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Saturday, 27 October 2018

Night Walk At Windsor Nature Park (26 Oct 2018)

The weather was overcast and looked like it would rain in the evening. Not deterred, HW and I decided to proceed to Windsor Nature Park for our night macro session as planned. During the trip, HW found this interesting looking cockroach that looked more like a living fossil trilobite than a cockroach.


The first beetle of the trip was a 3 mm Darkling Beetle found on a small tree next to the car park of Windsor Nature Park.


On another tree nearby was this 2 mm Darkling Beetle.


Coming to a patch of Bamboo Orchid, we were glad to find several of this Orchid Beetle (Lema pectoralis) munching on a flower.


A stone's throw away was a commonly encountered Chafer Beetle (Apogonia expeditionis) having its supper of leaf.


Next to the Apogonia expeditionis Chafer Beetle was another commonly encountered Chafer Beetle (Adoretus compressus).


Not too far away was another Chafer Beetle (Phyllophaga marginalis).


Coming to the spot where several Elephant Ear Plant were found, I am glad to still find several of this 4 mm Ant-like Flower Beetle (Anthelephila cyanea).


At the entrance of the Venus Loop trail was a 5 mm Darkling Beetle on a rotten tree.


On a low bush near to the Darkling Beetle was a 10 mm Chafer Beetle.


Further down the trail was a 1 mm Darkling Beetle found on a patch of lichen on a small tree.


On a fallen tree near to the Darkling Beetle was another 5 mm Darkling Beetle.


After some walking, we were glad to come across a huge fallen tree where a number of beetles were found on it. Several of this Ground Beetle (Catascopus dalbertisi) were found on the tree. If you looked carefully, this particular specimen was munching on a small beetle.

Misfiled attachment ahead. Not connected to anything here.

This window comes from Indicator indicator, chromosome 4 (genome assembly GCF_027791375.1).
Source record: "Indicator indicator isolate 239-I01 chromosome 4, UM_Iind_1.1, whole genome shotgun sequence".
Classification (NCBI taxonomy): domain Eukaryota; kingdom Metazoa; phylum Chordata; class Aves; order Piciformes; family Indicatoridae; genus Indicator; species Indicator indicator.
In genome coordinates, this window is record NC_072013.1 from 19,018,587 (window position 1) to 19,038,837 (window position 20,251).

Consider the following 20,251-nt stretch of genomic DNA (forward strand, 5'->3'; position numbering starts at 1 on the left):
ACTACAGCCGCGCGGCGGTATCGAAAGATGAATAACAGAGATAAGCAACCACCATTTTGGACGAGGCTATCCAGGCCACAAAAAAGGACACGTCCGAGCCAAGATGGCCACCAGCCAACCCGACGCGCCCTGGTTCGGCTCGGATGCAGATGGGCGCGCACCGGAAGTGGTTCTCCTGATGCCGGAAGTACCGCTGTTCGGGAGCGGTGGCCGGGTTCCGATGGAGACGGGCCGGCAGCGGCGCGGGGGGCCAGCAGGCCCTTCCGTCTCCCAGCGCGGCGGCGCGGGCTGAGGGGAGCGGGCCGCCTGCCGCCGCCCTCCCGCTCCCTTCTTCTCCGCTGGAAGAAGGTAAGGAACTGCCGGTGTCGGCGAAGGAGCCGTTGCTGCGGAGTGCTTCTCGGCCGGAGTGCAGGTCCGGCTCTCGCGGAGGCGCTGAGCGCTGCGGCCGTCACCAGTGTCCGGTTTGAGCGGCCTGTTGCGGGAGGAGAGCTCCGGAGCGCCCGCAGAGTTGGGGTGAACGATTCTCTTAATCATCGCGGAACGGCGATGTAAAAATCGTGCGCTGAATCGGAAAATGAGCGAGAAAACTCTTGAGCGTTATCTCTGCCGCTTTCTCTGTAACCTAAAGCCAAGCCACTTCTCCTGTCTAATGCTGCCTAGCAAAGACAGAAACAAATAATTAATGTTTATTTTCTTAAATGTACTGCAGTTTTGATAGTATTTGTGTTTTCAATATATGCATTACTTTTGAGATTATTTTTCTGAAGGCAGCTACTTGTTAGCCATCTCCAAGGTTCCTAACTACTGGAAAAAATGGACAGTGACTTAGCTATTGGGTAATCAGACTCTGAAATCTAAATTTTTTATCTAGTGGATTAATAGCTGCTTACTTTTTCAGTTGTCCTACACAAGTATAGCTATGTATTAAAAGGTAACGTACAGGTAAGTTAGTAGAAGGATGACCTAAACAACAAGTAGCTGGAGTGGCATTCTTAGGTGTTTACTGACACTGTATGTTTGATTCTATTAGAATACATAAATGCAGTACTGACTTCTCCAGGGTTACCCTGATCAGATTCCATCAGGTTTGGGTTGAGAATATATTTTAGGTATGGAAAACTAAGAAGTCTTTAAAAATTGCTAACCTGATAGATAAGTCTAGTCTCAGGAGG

Near to the Ground Beetle was a 20 mm Pleasing Fungus Beetle (Triplatoma gestroi).


On one end of the fallen tree was another Ground Beetle (Physodera eschscholtzii) feasting on a carcass of a beetle larva.


On the underside of the log were several of this Darkling Beetle (Ceropria superba).


On another part of the tree was this Fungus Weevil (Eucorynus crassicornis) grazing on a patch of white fungus.


Moving actively on the tree centimeters from the Fungus Weevil was a Fungus Beetle (Eurmorphus assamensis).


On another part of the tree was this 2 mm Darkling Beetle.


Hiding between two Bracket Fungus Mushrooms was a 5 mm Rove Beetle.


Moving on to another huge fallen tree, there were numerous of this 10 mm Darkling Beetles all over the entire length of the tree.


There were several of this 4 mm Ground Beetle running about on it.


Near to the Ground Beetle was a 5 mm female Fungus Beetle with two smaller 3 mm suitors.


Crawling at the side of the tree was this beetle larva which was very active, making it a challenge to photograph it.


There were several Bracket Fungus Mushrooms at the side of the tree and on it was this Pleasing  Fungus Beetle.


On the underside of the tree was this lone beetle larva, munching on the black colored fungus.


The last beetle on the fallen tree was this 25 mm Darkling Beetle resting motionlessly on it.


Time flew passed quickly and it was time to turn back, and at this point HW found this 15 mm Fungus Beetle resting on a leaf.


The last beetle for the trip was a commonly encountered Chafer Beetle, found on one of the many Leea rubra plants that lined the paved walkway leading to the Venus Loop trail.


I am glad that we have decided to continue as planned as even though the sky looked like it was about to rain, it didn't rain at the end. The number of beetles found during the trip was considerably many as compared to several of my recent trips. Windsor Nature Park is indeed one of my favorite place for photographing beetles.